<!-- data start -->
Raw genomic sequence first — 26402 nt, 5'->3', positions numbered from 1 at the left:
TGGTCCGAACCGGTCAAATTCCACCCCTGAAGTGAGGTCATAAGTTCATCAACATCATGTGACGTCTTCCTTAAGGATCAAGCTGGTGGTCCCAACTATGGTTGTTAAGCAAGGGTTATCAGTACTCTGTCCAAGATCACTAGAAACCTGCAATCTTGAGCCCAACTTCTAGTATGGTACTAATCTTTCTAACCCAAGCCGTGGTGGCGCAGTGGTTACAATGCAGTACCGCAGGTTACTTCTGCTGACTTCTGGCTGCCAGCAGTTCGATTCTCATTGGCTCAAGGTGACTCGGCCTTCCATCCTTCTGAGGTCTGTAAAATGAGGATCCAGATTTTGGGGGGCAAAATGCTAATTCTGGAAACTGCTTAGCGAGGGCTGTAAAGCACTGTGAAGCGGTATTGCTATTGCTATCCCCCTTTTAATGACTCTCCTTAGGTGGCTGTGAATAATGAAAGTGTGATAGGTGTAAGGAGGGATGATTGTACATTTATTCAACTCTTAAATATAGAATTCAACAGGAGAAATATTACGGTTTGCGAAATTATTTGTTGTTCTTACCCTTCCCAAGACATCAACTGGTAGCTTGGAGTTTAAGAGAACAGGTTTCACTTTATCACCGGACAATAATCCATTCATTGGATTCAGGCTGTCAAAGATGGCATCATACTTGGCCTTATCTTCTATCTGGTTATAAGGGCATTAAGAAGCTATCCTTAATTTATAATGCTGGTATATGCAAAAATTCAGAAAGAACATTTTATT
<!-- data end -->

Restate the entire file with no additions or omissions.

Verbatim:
Raw genomic sequence first — 26402 nt, 5'->3', positions numbered from 1 at the left:
TGGTCCGAACCGGTCAAATTCCACCCCTGAAGTGAGGTCATAAGTTCATCAACATCATGTGACGTCTTCCTTAAGGATCAAGCTGGTGGTCCCAACTATGGTTGTTAAGCAAGGGTTATCAGTACTCTGTCCAAGATCACTAGAAACCTGCAATCTTGAGCCCAACTTCTAGTATGGTACTAATCTTTCTAACCCAAGCCGTGGTGGCGCAGTGGTTACAATGCAGTACCGCAGGTTACTTCTGCTGACTTCTGGCTGCCAGCAGTTCGATTCTCATTGGCTCAAGGTGACTCGGCCTTCCATCCTTCTGAGGTCTGTAAAATGAGGATCCAGATTTTGGGGGGCAAAATGCTAATTCTGGAAACTGCTTAGCGAGGGCTGTAAAGCACTGTGAAGCGGTATTGCTATTGCTATCCCCCTTTTAATGACTCTCCTTAGGTGGCTGTGAATAATGAAAGTGTGATAGGTGTAAGGAGGGATGATTGTACATTTATTCAACTCTTAAATATAGAATTCAACAGGAGAAATATTACGGTTTGCGAAATTATTTGTTGTTCTTACCCTTCCCAAGACATCAACTGGTAGCTTGGAGTTTAAGAGAACAGGTTTCACTTTATCACCGGACAATAATCCATTCATTGGATTCAGGCTGTCAAAGATGGCATCATACTTGGCCTTATCTTCTATCTGGTTATAAGGGCATTAAGAAGCTATCCTTAATTTATAATGCTGGTATATGCAAAAATTCAGAAAGAACATTTTATT